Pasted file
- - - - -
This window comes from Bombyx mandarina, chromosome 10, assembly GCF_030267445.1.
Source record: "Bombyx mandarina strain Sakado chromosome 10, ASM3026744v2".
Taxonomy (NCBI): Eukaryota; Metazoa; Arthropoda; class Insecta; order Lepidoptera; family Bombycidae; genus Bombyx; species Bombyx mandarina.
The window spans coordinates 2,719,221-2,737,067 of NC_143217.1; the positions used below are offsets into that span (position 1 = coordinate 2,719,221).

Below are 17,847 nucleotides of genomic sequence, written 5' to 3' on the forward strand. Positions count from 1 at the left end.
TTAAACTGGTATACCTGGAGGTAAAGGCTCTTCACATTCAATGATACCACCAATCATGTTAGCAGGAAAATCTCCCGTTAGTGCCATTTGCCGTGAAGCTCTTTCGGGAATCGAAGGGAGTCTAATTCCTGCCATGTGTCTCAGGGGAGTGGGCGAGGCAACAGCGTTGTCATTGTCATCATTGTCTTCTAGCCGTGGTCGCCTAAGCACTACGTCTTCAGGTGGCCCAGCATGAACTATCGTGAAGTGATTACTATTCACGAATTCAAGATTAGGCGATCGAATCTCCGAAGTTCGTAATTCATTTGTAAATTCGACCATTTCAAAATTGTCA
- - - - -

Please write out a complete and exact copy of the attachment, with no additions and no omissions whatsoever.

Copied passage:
This window comes from Bombyx mandarina, chromosome 10, assembly GCF_030267445.1.
Source record: "Bombyx mandarina strain Sakado chromosome 10, ASM3026744v2".
Taxonomy (NCBI): Eukaryota; Metazoa; Arthropoda; class Insecta; order Lepidoptera; family Bombycidae; genus Bombyx; species Bombyx mandarina.
The window spans coordinates 2,719,221-2,737,067 of NC_143217.1; the positions used below are offsets into that span (position 1 = coordinate 2,719,221).

Below are 17,847 nucleotides of genomic sequence, written 5' to 3' on the forward strand. Positions count from 1 at the left end.
TTAAACTGGTATACCTGGAGGTAAAGGCTCTTCACATTCAATGATACCACCAATCATGTTAGCAGGAAAATCTCCCGTTAGTGCCATTTGCCGTGAAGCTCTTTCGGGAATCGAAGGGAGTCTAATTCCTGCCATGTGTCTCAGGGGAGTGGGCGAGGCAACAGCGTTGTCATTGTCATCATTGTCTTCTAGCCGTGGTCGCCTAAGCACTACGTCTTCAGGTGGCCCAGCATGAACTATCGTGAAGTGATTACTATTCACGAATTCAAGATTAGGCGATCGAATCTCCGAAGTTCGTAATTCATTTGTAAATTCGACCATTTCAAAATTGTCA